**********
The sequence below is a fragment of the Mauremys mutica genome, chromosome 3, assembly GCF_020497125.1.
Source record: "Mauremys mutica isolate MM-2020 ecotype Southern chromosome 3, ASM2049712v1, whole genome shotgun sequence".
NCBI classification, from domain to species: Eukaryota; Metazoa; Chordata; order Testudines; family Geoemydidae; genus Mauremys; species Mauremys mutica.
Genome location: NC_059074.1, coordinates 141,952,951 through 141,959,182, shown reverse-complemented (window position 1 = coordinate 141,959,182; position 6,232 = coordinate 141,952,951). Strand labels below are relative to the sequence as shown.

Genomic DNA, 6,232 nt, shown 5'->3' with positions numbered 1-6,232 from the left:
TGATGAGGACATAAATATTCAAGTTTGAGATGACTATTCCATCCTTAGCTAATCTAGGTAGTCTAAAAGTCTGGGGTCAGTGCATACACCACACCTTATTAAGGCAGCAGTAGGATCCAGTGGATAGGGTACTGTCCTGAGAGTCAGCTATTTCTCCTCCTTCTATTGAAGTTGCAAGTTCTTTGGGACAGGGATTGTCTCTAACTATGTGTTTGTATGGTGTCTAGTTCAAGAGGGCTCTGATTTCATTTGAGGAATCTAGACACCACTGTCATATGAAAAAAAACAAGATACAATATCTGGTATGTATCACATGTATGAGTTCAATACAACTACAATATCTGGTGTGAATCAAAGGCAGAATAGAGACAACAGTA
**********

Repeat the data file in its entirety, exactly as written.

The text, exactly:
The sequence below is a fragment of the Mauremys mutica genome, chromosome 3, assembly GCF_020497125.1.
Source record: "Mauremys mutica isolate MM-2020 ecotype Southern chromosome 3, ASM2049712v1, whole genome shotgun sequence".
NCBI classification, from domain to species: Eukaryota; Metazoa; Chordata; order Testudines; family Geoemydidae; genus Mauremys; species Mauremys mutica.
Genome location: NC_059074.1, coordinates 141,952,951 through 141,959,182, shown reverse-complemented (window position 1 = coordinate 141,959,182; position 6,232 = coordinate 141,952,951). Strand labels below are relative to the sequence as shown.

Genomic DNA, 6,232 nt, shown 5'->3' with positions numbered 1-6,232 from the left:
TGATGAGGACATAAATATTCAAGTTTGAGATGACTATTCCATCCTTAGCTAATCTAGGTAGTCTAAAAGTCTGGGGTCAGTGCATACACCACACCTTATTAAGGCAGCAGTAGGATCCAGTGGATAGGGTACTGTCCTGAGAGTCAGCTATTTCTCCTCCTTCTATTGAAGTTGCAAGTTCTTTGGGACAGGGATTGTCTCTAACTATGTGTTTGTATGGTGTCTAGTTCAAGAGGGCTCTGATTTCATTTGAGGAATCTAGACACCACTGTCATATGAAAAAAAACAAGATACAATATCTGGTATGTATCACATGTATGAGTTCAATACAACTACAATATCTGGTGTGAATCAAAGGCAGAATAGAGACAACAGTA